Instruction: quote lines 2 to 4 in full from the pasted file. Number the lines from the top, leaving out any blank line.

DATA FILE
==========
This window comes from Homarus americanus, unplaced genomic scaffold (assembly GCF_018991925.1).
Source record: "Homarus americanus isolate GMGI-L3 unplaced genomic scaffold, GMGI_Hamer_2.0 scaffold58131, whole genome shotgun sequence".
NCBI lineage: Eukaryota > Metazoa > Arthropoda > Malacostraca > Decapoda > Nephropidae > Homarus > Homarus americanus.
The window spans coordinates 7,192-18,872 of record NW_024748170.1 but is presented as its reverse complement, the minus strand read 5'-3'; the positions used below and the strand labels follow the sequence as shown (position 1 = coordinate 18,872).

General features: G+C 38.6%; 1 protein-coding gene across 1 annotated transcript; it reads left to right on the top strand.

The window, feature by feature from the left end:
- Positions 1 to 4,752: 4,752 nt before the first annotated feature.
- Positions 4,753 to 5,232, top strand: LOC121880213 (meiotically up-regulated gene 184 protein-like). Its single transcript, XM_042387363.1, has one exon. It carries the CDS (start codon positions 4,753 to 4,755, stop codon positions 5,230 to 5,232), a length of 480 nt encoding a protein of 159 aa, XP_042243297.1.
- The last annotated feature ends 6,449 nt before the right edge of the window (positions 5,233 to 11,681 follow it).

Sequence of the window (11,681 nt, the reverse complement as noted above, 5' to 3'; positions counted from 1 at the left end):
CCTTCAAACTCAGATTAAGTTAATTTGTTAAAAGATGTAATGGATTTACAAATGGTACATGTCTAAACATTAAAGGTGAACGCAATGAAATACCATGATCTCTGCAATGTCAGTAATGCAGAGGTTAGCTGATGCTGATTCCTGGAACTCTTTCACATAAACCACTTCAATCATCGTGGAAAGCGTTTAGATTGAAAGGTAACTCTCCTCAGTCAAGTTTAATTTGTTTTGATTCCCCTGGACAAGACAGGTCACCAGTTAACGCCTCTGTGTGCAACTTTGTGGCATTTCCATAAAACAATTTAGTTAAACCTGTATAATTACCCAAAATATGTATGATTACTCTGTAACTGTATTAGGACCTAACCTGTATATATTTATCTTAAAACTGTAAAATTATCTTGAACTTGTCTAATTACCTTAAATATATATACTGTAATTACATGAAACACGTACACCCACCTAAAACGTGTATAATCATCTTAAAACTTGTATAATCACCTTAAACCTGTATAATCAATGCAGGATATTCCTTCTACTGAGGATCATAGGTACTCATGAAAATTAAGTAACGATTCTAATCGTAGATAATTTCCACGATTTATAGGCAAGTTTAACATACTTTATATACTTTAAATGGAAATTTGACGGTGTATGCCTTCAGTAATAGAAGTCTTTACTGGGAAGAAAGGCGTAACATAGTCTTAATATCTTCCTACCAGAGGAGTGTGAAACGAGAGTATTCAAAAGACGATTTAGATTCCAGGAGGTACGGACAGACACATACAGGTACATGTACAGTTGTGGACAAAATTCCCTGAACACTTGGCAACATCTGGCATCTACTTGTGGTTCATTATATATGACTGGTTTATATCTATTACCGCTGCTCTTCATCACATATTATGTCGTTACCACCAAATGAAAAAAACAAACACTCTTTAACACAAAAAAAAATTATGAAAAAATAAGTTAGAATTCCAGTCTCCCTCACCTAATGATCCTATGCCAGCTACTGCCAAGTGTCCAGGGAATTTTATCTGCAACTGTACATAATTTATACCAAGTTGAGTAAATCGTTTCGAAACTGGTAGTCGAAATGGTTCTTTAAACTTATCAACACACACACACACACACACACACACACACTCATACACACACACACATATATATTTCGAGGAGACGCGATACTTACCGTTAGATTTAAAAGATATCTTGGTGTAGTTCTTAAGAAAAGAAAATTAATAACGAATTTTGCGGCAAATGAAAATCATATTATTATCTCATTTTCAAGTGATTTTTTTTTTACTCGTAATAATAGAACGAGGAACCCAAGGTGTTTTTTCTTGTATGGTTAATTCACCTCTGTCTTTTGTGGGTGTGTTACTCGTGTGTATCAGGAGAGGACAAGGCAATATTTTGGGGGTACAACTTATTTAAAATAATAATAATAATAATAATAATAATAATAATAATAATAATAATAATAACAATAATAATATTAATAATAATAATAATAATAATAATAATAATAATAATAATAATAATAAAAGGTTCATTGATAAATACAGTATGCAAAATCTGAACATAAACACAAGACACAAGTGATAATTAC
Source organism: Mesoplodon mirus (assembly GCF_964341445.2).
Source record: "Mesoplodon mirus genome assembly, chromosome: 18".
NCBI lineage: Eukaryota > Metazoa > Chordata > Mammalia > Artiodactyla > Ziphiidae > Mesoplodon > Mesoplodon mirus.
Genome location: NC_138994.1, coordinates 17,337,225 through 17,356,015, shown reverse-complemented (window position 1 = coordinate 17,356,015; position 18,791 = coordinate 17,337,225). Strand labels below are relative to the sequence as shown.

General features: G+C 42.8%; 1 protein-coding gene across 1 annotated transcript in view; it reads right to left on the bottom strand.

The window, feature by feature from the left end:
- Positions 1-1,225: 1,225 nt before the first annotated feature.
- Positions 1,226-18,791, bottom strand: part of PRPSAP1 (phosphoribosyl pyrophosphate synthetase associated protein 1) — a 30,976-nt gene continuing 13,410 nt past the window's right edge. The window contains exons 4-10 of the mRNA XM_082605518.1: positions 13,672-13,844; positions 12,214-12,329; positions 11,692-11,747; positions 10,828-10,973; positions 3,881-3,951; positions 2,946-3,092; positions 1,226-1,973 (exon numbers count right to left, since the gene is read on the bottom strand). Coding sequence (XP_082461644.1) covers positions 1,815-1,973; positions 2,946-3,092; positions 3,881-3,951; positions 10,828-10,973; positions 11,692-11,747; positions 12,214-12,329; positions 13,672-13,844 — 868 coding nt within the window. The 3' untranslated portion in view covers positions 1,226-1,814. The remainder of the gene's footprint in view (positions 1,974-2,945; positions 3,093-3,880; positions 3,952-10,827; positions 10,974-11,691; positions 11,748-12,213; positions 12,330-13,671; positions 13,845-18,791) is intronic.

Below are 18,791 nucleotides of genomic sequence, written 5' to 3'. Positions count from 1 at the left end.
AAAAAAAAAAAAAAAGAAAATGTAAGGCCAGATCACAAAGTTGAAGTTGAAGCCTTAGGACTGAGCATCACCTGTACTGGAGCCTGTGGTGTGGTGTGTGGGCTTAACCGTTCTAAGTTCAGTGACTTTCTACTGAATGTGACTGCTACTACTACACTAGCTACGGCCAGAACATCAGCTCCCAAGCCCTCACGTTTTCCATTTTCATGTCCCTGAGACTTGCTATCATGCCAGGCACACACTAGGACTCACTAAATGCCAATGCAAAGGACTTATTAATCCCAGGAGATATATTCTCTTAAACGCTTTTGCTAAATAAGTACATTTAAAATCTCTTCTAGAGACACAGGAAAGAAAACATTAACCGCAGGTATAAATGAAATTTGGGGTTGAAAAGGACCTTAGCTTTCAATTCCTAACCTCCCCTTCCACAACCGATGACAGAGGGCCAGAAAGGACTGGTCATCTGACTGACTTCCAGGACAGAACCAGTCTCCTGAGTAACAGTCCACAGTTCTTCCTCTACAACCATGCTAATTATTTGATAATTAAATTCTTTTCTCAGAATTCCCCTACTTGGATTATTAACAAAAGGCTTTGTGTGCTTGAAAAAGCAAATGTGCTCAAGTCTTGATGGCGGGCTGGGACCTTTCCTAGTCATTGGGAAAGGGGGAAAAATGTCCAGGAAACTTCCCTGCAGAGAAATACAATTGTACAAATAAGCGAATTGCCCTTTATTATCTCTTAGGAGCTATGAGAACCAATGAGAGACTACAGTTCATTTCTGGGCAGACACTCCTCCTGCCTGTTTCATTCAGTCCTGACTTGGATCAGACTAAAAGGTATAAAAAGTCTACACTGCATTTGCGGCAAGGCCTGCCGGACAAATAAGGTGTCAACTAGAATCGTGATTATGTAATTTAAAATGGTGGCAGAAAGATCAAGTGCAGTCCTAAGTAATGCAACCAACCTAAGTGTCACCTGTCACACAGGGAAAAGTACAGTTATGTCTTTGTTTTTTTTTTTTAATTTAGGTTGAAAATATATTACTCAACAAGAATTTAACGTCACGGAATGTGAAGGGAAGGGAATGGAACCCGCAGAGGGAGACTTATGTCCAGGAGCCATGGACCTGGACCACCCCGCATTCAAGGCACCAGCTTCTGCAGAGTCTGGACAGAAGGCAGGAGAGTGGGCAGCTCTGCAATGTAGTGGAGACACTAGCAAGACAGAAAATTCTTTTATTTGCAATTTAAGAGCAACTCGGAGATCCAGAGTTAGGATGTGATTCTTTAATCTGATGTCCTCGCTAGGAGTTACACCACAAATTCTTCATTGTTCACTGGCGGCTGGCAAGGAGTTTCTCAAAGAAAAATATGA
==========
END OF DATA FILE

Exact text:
Source record: "Homarus americanus isolate GMGI-L3 unplaced genomic scaffold, GMGI_Hamer_2.0 scaffold58131, whole genome shotgun sequence".
NCBI lineage: Eukaryota > Metazoa > Arthropoda > Malacostraca > Decapoda > Nephropidae > Homarus > Homarus americanus.
The window spans coordinates 7,192-18,872 of record NW_024748170.1 but is presented as its reverse complement, the minus strand read 5'-3'; the positions used below and the strand labels follow the sequence as shown (position 1 = coordinate 18,872).